Is Honey Good for You: True or False?

6 Myths About Honey: True or False?

By Kirsten Nunez. When you think about it, honey is really interesting. It's produced by bees from flower nectar, and it's the only thing made by insects that humans are so eager to eat up. Yet, there are so many misconceptions about it. Wondering what's the deal with this sweet and sticky substance? And is honey good for you? Here are 6 popular myths about honey, all cleared up.

    1. Honey is Healthy: TRUE True, true, and true again. We can go for days about just how healthy honey is. It’s a naturally-produced product that bees produce and store, ensuring that they have food at all times. Honey is actually antibacterial and is used to protect the Queen Bee from disease. In humans, it plays a similar role; honey is great for boosting the immune system and even facilitating wound healing. It even benefits iron deficiency anemia, high cholesterol and high blood pressure. Honey is also a super-inexpensive remedy for a pesky sore throat. It’s also not uncommon to find all-natural beauty recipes that use honey; when applied topically, it leaves the skin feeling soft and hydrated with a healthy glow.
    2. Honey is the Same Everywhere: FALSE Since bees produce honey from flower nectar, it will differ depending on the blossom type, climate and region. Even from season to season, it may change. Honey can also be light or dark in color - the latter is typically more intense and flavorful. Textures and thickness may also differ. Additionally, honey can be made from the nectar of one flower, or by many. Obviously, local honey in one area will be different than local honey grown elsewhere. Commercial honey may be more consistent, solely based on the fact that it was produced at a single location before being sent out to chain grocery stores.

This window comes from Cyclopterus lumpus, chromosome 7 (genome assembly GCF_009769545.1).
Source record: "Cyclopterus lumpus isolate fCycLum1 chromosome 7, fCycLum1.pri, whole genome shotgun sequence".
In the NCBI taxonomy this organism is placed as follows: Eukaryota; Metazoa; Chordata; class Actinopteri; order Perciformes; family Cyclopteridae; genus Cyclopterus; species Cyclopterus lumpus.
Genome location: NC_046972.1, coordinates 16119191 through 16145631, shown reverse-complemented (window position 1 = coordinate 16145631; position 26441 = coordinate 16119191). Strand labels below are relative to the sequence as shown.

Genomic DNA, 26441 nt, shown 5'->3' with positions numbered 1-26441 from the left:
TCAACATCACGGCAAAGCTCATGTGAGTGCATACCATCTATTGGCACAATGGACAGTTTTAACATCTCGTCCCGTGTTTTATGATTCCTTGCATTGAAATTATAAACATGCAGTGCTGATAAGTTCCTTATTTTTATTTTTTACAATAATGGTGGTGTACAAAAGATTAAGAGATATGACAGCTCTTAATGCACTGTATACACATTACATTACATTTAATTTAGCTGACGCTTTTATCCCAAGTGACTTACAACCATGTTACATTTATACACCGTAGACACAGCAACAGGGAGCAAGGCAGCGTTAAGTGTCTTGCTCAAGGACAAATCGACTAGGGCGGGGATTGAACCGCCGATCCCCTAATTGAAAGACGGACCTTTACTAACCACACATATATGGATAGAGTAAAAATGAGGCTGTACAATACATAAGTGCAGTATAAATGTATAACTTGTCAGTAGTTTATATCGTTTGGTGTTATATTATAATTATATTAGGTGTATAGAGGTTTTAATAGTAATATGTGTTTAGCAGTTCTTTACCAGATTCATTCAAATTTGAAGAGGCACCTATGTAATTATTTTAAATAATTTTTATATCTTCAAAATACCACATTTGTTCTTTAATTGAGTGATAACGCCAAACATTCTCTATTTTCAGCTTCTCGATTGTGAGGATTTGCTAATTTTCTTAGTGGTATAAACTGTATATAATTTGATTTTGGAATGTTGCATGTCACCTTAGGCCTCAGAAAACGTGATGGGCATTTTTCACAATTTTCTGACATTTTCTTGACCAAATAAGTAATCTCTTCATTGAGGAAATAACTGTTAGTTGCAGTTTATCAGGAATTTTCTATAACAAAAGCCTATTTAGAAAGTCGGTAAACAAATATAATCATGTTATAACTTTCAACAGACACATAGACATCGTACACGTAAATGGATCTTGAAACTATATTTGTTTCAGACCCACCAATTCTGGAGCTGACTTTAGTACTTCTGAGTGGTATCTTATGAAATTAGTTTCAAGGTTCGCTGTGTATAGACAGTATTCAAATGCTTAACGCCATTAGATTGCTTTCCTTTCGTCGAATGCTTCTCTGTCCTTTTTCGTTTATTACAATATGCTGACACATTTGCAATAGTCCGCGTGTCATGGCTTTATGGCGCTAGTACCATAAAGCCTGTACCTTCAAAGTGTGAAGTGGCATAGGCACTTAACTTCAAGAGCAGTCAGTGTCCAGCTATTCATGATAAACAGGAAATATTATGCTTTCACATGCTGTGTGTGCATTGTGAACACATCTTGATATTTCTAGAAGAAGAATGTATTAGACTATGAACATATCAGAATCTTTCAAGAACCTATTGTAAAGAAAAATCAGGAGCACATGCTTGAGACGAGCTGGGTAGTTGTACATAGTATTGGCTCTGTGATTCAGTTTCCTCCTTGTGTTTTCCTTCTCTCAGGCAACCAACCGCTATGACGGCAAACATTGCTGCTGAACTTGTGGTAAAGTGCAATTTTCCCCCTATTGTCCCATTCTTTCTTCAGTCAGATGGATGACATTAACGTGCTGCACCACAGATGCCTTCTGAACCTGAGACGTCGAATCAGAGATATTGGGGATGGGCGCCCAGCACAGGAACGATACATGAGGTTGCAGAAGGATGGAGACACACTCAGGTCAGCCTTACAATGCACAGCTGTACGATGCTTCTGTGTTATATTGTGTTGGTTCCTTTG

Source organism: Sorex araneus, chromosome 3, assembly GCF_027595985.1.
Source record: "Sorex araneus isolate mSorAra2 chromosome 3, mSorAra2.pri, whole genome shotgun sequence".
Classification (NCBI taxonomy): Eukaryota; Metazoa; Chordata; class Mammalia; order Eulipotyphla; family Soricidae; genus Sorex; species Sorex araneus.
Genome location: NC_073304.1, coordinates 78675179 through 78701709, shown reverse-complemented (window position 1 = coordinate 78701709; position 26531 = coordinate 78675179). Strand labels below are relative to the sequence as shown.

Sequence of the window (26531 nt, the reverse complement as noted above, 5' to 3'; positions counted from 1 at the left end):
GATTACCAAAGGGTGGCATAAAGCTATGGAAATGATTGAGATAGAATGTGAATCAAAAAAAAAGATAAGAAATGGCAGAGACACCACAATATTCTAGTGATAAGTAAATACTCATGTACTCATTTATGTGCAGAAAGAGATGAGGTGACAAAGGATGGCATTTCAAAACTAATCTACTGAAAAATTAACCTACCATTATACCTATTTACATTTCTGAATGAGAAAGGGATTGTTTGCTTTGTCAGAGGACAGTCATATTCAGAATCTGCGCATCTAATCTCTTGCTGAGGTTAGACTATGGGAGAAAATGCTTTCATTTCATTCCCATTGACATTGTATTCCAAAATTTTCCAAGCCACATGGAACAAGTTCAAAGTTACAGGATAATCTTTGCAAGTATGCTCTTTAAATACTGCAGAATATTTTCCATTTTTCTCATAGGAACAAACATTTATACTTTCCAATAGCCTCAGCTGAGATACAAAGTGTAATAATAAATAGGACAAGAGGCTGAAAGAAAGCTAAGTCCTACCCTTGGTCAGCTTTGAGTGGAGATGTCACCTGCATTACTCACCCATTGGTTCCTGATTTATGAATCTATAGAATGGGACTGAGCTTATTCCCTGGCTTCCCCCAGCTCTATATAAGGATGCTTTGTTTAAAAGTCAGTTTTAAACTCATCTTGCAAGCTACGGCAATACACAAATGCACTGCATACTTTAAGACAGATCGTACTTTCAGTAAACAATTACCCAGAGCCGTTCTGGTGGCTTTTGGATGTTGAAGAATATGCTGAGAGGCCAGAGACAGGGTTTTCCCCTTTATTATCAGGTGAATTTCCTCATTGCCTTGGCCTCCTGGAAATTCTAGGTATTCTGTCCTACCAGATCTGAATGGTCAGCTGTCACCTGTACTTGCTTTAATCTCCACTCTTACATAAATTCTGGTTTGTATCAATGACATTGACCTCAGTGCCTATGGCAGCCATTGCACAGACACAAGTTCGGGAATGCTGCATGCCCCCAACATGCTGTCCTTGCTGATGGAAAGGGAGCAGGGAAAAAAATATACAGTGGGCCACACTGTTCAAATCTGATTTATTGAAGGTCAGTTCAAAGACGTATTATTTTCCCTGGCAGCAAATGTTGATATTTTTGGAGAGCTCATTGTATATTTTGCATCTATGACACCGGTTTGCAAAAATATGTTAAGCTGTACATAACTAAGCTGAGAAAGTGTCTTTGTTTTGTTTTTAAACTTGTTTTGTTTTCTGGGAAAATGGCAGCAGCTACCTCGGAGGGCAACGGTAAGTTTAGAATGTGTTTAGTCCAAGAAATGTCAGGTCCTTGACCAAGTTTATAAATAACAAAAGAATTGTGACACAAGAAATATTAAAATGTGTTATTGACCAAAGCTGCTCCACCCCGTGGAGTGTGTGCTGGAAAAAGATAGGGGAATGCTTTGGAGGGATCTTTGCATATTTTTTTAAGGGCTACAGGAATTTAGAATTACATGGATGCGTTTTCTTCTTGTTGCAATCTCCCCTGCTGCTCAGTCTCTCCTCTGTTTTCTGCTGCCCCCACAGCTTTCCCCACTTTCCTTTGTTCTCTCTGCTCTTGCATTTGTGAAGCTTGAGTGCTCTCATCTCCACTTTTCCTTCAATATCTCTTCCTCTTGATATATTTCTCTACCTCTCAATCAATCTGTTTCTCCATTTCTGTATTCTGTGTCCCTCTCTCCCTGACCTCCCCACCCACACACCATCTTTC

3. Honey’s Sugar Content Causes Cavities: TRUE Let’s backtrack and talk about how cavities form to begin with. When sugar is left on your teeth, the bacteria in your mouth feeds on it, leading to tooth decay. With that said, sugar from any food – healthy or not - can cause cavities. Regardless of what you’re eating, it’s important to practice good personal hygiene and regularly brush your teeth.
    4. Honey Can Replace White Sugar: TRUE While both can play the cavity-making game, honey trumps sugar when it comes to adding nutritional value to recipes. However, keep in mind that honey is much sweeter than sugar, so you’ll want to be cognizant of how much you use. For the first cup of sugar, use one cup of honey. From that point on, use 1/4-3/4 cup of honey for each cup of sugar, depending on your preferred sweetness.
    5. Honey Helps Allergies: FALSE Many people believe that consuming local, raw honey will help relieve allergies by slowly exposing the body to pollen allergens. While honey is beneficial for the immune system, a study published in the Annals of Allergy, Asthma and Immunology debunked it’s ability to ease allergies. Researchers split allergy sufferers into three groups: one that ate local, raw honey, one that ate commercial honey, and one that ate a placebo. Compared to the ones that didn’t consume honey, no significant relief difference was found in the ones that did. Regardless, there’s still a lot of debate over whether or not honey helps in this sense. Here’s one thing to remember: bees pollinate flowers, and most seasonal allergies come from weed, grass and trees. If you know that you’re specifically allergic to flowers, it won't hurt to see if honey works for you. Otherwise, honey might not be your answer.
    6. Honey Never Spoils: TRUE There’s a reason why worker bees seal off their honey for safekeeping – it can last forever. Since honey contains very little water, bacteria can’t survive (remember, it’s antibacterial).  Plus, it has a pH of about 3-4.5, making it super acidic and an unwelcoming home for bacterial growth. History buffs will appreciate this tidbit: 3,000-year-old honey was found in King Tut’s tomb, and it’s still believed to edible!

The final verdict? Honey can play a pretty amazing role in living a healthy, wholesome life. Turns out Winnie the Pooh was on to something after all.